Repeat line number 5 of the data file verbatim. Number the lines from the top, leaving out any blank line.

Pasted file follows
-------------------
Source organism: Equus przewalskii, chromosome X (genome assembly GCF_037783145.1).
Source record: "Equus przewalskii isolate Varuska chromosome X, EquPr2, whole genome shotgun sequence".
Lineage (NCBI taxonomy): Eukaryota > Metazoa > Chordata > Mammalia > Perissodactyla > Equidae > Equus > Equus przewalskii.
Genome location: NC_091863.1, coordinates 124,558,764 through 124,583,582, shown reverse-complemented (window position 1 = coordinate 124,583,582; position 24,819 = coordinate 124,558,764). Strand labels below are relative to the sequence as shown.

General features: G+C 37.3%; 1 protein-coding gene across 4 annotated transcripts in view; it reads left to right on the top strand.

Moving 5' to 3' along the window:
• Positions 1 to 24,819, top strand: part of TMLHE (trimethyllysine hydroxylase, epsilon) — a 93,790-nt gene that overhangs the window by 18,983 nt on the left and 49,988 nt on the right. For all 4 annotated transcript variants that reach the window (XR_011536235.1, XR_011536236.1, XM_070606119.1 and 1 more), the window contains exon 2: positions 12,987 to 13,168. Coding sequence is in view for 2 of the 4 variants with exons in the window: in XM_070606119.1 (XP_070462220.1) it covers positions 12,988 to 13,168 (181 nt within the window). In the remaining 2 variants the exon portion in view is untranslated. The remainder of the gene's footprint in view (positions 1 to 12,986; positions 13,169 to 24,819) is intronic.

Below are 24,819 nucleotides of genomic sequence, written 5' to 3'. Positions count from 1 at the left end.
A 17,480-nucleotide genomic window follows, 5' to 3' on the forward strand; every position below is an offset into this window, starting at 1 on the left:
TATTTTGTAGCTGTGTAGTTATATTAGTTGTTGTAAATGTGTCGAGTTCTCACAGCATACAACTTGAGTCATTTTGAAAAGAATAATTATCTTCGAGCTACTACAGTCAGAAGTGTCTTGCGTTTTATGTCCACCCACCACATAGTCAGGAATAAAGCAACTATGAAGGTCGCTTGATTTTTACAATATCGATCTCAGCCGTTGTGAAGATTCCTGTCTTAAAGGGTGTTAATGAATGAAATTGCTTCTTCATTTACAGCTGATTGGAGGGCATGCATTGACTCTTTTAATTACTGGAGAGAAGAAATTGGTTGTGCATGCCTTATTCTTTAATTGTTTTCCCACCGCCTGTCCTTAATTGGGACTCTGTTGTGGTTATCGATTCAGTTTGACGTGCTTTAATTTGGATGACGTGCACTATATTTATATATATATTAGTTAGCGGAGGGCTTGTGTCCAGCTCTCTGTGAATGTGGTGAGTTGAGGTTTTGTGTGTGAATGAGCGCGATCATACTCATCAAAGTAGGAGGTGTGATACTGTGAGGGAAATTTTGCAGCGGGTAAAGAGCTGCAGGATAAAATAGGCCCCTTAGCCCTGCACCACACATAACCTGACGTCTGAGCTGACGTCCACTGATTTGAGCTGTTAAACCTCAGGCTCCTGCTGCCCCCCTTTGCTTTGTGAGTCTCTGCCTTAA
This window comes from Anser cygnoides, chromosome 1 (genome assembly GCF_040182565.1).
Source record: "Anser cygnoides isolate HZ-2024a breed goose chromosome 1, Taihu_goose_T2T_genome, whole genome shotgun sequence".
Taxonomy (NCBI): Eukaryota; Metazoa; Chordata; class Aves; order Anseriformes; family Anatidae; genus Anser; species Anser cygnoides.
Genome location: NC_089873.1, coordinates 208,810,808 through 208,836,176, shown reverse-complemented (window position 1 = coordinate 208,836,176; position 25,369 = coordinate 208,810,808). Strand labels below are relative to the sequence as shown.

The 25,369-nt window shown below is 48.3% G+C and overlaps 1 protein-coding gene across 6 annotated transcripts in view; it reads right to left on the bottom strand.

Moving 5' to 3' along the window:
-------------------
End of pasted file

General features: G+C 37.3%; 1 protein-coding gene across 4 annotated transcripts in view; it reads left to right on the top strand.